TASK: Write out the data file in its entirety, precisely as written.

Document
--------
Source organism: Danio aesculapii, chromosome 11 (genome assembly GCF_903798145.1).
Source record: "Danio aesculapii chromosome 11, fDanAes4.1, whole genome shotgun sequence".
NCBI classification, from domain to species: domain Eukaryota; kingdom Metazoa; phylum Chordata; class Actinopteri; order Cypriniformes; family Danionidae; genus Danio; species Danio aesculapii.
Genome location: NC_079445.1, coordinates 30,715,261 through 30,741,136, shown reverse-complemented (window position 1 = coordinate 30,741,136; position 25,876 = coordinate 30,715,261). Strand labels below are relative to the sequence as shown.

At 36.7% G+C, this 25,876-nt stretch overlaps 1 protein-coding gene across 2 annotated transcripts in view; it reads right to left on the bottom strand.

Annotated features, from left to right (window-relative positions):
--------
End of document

Source organism: Danio aesculapii, chromosome 11 (genome assembly GCF_903798145.1).
Source record: "Danio aesculapii chromosome 11, fDanAes4.1, whole genome shotgun sequence".
NCBI classification, from domain to species: domain Eukaryota; kingdom Metazoa; phylum Chordata; class Actinopteri; order Cypriniformes; family Danionidae; genus Danio; species Danio aesculapii.
Genome location: NC_079445.1, coordinates 30,715,261 through 30,741,136, shown reverse-complemented (window position 1 = coordinate 30,741,136; position 25,876 = coordinate 30,715,261). Strand labels below are relative to the sequence as shown.

At 36.7% G+C, this 25,876-nt stretch overlaps 1 protein-coding gene across 2 annotated transcripts in view; it reads right to left on the bottom strand.

Annotated features, from left to right (window-relative positions):